Leæther Strip - Last Station

Leæther Strip
Last Station

Claus Larsen’s larger work as Leæther Strip should need no introduction to anyone reading this site, but it might be worth reminding some of the particular iteration of dark electro and EBM Larsen has settled into. Since 2014’s Æscapism (if not earlier), core Leæther Strip records have traded in a stripped-down sound which puts Leæther Strip’s core themes and influences in a brighter and more direct light than early records which were shrouded in more atmospherics. It’s a groove Larsen continues apace with Last Station.

From “Lost In The Flames”‘ ghostly stomp, to the monochrome, minimal wave-tinged title track, Last Station has plenty of ‘less is more’ moments. This contemporary Leæther Strip approach is one which finds equanimity between a clean, minimalist style of instrumentation and arrangement and the heart-on-sleeve, emotionally plaintive lyrics Claus has favoured through much of his career (when he’s not lamenting the futility of trench warfare on “Dead Soldiers”).

If you’re a longtime LS fan, you’ll be able to track the subtle track to track differences which point to the wider range of sounds and influences Larsen has touched upon in his now 30-plus year career. There’s the disco and synthpop pulses which lie at the base of tracks like “It Cuts Deep” and “I’m The Accused”, while “Negative Space” is build upon the sort of blunt, stabbing lead which first defined the intense and frenetic sound of early Leaether Strip releases. The likes of “Flammen Und Flüsse” and “Can I Fake It” have the grimy EBM rage of the Klutae side project – while Larsen’s kept said project going, it and Leæther Strip seem to be slowly drawing closer to one another stylistically.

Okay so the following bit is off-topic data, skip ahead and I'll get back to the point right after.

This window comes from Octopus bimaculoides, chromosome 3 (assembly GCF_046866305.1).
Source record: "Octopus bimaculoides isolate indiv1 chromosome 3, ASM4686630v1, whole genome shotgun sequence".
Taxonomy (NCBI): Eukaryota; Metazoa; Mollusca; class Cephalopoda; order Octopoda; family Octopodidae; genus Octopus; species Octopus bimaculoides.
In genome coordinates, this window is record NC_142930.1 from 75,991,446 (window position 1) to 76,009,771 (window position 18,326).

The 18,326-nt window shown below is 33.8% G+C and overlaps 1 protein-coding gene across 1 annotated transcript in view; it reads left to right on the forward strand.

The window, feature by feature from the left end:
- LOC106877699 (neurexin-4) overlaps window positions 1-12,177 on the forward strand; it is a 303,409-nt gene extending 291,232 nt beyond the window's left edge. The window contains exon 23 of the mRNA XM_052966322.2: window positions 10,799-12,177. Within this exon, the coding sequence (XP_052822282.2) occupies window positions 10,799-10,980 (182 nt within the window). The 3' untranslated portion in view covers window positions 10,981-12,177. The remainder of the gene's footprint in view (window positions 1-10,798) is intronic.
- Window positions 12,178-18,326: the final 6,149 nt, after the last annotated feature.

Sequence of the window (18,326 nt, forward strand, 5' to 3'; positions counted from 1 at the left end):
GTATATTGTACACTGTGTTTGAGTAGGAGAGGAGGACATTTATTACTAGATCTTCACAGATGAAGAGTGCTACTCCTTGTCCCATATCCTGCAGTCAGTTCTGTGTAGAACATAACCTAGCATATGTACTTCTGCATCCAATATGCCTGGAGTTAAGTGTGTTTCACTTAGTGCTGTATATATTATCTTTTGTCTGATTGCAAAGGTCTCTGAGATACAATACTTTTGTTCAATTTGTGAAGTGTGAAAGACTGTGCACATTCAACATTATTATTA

If there’s a downside to this direct and unrelenting approach, it’s simply that at 79 minutes (not including a pair of bonus remixes) there’s perhaps too much of Last Station to put its different approaches in clear contrast to one another. No tracks feel weak in and of themselves, but the differences between some of them can be so subtle that their individual charms can become blurred across sixteen tracks. Still, too much new Leæther Strip is a problem we’re always happy to have, with Larsen still going strong and delivering the sort of tunes which first made him such a unique presence within dark music.

Buy it.